Spotify Audio Features Time Series in Additive Spotify Analyzerโ€‚by@davidski

Spotify Audio Features Time Series in Additive Spotify Analyzer

David Mossakowski Hacker Noon profile picture

David Mossakowski

There are many articles on analyzing Spotify data and many applications as well. Some are a one-time analysis on individual's music library and some are an app for a specific purpose. This app is different in that it does not do one thing. It is meant to grow and provide a place to add more analysis. This article is about how the audio features time series was created. More articles will be coming detailing other functionality.

The app is currently deployed on Heroku and Render. To get the latest working address refer to the project GitHub page.

Audio features time series

This analysis looks best to those with a longer history of using Spotify as it shows data in a time series. A time series is, as the name suggests, data splayed over time. In this analysis, we use the song features provided by Spotify and map them over time to show whether our tastes have changed over time. In my case for example there is a slight decrease in the energy of the songs that I added in the recent 2 years vs the previous 4 years. (This I attribute to my SO :).

In the app, after login we load data. There is a bit of processing but in the end, we end up with various JSON files. In this case, we will use tracks.json and audio_features.json. Both of these files have the same number of JSON objects and they're in the same order. In this analysis, we'll use these two data files to further transform them in order to plot them.

We start with audio features. Below is an example of features for one track (we have 3868 tracks in our library).

        "danceability": 0.517,
        "energy": 0.472,
        "key": 11,
        "loudness": -12.606,
        "mode": 1,
        "speechiness": 0.105,
        "acousticness": 0.191,
        "instrumentalness": 0.0946,
        "liveness": 0.105,
        "valence": 0.675,
        "tempo": 73.744,
        "type": "audio_features",
        "id": "2FUKNB0ArS2jVY73Ju3d2U",
        "uri": "spotify:track:2FUKNB0ArS2jVY73Ju3d2U",
        "track_href": "",
        "analysis_url": "",
        "duration_ms": 404627,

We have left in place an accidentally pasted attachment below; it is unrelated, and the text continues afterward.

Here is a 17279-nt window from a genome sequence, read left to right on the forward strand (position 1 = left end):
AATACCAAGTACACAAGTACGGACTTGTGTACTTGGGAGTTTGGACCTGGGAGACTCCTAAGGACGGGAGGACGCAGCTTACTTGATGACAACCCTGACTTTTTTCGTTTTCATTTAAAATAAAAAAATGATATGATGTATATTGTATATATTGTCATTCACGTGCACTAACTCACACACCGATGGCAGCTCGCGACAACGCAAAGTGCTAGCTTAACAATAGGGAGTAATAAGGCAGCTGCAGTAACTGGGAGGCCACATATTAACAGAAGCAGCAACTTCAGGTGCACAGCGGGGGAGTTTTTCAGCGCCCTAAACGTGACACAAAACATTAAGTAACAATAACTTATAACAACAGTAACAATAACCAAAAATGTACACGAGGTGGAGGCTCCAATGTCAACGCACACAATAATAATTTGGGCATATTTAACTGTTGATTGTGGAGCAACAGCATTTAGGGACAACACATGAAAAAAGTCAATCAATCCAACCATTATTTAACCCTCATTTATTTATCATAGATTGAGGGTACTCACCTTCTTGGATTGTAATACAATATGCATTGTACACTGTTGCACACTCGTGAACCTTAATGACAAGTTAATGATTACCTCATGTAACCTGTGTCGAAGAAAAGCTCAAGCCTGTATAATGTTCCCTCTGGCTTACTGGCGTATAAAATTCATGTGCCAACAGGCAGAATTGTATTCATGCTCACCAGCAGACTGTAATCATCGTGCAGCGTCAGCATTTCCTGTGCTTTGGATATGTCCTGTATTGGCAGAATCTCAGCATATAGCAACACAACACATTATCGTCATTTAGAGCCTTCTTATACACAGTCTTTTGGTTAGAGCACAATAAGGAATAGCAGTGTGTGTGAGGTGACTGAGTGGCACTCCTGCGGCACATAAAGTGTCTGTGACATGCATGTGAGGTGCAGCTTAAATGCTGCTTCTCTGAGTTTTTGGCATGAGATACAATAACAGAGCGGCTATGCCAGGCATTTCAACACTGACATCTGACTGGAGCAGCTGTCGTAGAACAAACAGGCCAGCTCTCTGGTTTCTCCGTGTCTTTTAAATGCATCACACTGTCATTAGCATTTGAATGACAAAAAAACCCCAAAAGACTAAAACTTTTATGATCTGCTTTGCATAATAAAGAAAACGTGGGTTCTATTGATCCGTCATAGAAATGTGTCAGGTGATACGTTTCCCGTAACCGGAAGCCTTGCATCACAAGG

"time_signature": 4

Not all these are useful features for plotting. We'll only keep seven of them: ['danceability', 'energy', 'key', 'loudness', 'valence', 'speechiness', 'tempo']. We also need to transpose this (in a simple loop) to have 7 arrays of 3868 data points long.


Some of this data is already normalized but not all. We use sklearn.MinMaxScaler to do a quick transformation directly on the array.


After this we now have our data array with data ready for plotting but it wouldn't be very much of a time series without timestamps.


To get timestamps we turn to tracks. Each track has a date_added field and they're already sorted in our json file with the latest track added being on top.

        "added_at": "2020-11-16T11:08:53Z",
        "track": {

            "name": "A Vast Filthy Prison",
            "popularity": 17,
            "preview_url": "",
            "track_number": 10,
            "type": "track",
            "uri": "spotify:track:2FUKNB0ArS2jVY73Ju3d2U"

We load tracks and again in a simple loop extract only what we will want to plot. We take the timestamp when it was added, artist and song name. We use this information as a hover over effect in the graph.


At this time we have two arrays and we're ready to plot them.

  • dataSeries contains the timestamps and song names used for hover effect
  • dataToDisplay contains the data points for each music feature

We create a loop where we add each feature as a separate trace on the same figure. We use Python's list comprehension to use in plotting where

dataSeries[:, 0]
is the timestamp,
is an array representing ith audio feature and
dataSeries[:, 1]
is the artist and song title.


Next we get the JSON representation of this graph

graphJSON = fig.to_json()
and use Plotly JavaScript library.


This gives us the graph in its full glory. You can see the timestamps on the x axis and the data normalized on the y axis. We have 7 features for each of the 3868 tracks plotted.


The full code is available on GitHub at


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